Republicans have long articulated a case for reforming American health care. That case, in short, is this: Too many people are buying too many health care services with other people's money. The key to controlling health care spending, according to this view, is to give individuals "skin in the game"--that is, financial incentives to be more prudent health care consumers.
This theory underlies virtually all of the GOP proposals floating around Washington, including House Speaker Paul Ryan's plan, revealed in February, to "repeal and replace" Obamacare and transform Medicaid. The basic idea is to limit the federal government's role (and financial stake) in health care by shifting more of the costs and burdens onto individuals via measures such as high-deductible health care plans. Make health care "consumers" feel at least some of the pain of paying for their care, the thinking goes, and they will shop for better deals and stop demanding care they don't need. This, in turn, will force providers to be more efficient, reduce their prices, stop pushing unnecessary care, and thus lower the nation's health care bill.
Republicans are right about the desperate need to control health care spending, which is eating away at both the federal budget and the livelihoods of individual Americans. But their theory of change rests on a peculiar vision of human nature, which, not to put too fine a point on it, assumes that most Americans are hypochondriacs. While we all know somebody who fits that description, most of us are actually not eager to hand our bodies over to be punctured with needles, probed with instruments, and cut open with scalpels. We do so only when the pain gets bad enough or when our doctors say we should. And when it comes to making health care purchasing decisions, our own judgment isn't necessarily the best guide. A recent study of workers whose Fortune 500 employer switched them to a high-deductible health insurance plan found that employees never learned to do price comparisons, and while they reduced their health care spending, they did so not only by cutting back on wasteful services like unneeded CT scans, but also by forgoing necessary care, such as a follow-up visit after a diagnosis of diabetes.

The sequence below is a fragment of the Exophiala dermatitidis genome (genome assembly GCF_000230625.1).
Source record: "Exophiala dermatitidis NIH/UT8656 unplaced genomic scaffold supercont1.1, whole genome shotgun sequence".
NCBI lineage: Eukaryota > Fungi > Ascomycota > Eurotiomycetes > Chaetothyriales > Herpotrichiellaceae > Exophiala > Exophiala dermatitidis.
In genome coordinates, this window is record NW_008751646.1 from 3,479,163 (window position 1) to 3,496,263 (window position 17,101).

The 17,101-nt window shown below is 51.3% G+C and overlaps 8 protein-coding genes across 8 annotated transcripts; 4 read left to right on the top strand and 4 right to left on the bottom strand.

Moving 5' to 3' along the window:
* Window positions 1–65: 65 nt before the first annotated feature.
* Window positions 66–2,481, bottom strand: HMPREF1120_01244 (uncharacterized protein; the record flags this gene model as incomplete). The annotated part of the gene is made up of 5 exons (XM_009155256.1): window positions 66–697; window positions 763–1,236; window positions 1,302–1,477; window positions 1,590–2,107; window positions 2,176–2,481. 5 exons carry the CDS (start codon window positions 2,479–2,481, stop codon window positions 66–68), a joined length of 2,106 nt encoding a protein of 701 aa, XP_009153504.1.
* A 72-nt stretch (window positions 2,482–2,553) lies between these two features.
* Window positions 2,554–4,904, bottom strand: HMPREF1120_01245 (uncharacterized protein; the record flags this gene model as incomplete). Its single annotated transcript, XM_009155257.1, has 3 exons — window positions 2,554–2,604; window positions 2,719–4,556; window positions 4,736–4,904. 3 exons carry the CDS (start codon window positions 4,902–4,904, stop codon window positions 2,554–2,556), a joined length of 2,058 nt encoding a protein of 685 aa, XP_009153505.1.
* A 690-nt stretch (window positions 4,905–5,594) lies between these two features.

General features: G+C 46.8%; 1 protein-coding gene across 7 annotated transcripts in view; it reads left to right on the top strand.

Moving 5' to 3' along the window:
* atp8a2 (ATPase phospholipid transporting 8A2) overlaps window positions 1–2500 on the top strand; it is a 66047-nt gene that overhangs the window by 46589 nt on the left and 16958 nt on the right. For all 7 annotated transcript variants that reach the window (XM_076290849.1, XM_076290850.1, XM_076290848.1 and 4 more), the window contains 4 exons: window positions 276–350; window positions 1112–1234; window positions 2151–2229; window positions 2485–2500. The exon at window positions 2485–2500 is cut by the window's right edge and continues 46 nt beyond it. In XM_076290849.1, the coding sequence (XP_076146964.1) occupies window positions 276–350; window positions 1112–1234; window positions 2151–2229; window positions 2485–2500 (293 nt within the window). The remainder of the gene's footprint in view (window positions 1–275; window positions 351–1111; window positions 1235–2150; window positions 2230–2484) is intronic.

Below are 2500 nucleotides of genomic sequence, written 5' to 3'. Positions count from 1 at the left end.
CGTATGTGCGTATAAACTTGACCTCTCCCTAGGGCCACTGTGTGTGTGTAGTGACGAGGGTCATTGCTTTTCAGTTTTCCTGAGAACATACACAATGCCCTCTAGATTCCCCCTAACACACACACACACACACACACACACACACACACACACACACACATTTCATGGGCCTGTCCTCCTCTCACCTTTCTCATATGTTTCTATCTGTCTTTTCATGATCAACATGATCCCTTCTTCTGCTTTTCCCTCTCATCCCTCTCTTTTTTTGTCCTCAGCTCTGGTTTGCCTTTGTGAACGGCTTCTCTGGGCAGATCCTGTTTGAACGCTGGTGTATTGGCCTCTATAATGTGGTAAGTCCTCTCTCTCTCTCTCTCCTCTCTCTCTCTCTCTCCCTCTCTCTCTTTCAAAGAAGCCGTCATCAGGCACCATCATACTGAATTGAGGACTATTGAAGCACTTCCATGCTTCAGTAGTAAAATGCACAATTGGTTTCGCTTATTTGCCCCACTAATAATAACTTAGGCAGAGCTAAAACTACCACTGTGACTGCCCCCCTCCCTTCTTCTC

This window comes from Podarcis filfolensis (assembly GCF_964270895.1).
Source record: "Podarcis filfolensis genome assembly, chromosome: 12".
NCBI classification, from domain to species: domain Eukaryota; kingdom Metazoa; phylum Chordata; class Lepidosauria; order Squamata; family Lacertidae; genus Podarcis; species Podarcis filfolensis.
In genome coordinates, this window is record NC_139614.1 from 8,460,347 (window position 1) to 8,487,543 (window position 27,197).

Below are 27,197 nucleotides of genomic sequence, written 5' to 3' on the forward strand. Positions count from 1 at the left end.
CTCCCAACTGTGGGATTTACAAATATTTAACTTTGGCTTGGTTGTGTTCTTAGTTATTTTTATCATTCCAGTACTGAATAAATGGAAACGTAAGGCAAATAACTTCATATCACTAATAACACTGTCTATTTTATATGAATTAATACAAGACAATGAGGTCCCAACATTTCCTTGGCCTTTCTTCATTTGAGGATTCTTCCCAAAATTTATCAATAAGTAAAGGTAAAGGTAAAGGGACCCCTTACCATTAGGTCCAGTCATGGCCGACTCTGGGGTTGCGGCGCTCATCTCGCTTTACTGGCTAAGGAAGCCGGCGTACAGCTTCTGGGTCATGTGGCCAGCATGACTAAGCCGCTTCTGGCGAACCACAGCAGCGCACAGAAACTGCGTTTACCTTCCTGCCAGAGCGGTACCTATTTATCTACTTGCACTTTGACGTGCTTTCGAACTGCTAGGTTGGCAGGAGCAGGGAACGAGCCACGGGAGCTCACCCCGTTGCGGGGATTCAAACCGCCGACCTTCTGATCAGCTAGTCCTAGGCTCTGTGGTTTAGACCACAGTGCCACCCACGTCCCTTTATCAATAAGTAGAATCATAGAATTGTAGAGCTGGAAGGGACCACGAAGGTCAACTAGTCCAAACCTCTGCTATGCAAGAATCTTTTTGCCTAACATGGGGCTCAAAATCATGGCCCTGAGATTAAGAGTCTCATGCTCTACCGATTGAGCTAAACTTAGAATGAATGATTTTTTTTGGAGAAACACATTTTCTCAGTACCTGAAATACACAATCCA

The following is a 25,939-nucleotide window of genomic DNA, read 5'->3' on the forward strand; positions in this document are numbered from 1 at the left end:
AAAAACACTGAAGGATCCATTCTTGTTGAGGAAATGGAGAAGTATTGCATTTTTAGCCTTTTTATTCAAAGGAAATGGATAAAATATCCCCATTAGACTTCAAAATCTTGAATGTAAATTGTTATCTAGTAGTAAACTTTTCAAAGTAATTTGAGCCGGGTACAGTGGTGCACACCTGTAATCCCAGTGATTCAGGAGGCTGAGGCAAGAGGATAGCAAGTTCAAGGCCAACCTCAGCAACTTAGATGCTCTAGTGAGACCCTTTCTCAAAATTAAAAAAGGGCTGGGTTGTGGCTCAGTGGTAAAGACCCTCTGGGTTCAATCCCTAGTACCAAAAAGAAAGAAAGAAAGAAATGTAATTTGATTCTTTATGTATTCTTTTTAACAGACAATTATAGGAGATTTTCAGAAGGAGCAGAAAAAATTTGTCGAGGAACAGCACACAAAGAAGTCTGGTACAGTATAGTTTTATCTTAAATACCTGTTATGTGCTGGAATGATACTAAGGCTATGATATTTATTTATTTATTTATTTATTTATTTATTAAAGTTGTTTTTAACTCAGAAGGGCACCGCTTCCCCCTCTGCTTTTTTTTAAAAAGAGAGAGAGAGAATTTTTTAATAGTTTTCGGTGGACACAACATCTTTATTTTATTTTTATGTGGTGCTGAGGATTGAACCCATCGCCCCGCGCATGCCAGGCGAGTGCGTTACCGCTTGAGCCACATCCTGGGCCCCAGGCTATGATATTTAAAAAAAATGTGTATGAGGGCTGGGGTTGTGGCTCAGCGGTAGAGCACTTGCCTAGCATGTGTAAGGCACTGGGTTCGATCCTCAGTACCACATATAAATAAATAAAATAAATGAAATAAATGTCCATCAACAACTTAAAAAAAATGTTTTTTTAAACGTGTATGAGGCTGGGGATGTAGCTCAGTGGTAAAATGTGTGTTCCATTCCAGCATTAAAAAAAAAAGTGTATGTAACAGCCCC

Even if policy changes could somehow make Americans savvier medical consumers, the effect on overall health care costs would be surprisingly small. That's because the vast majority of Americans aren't big users of the health care system. Rather,...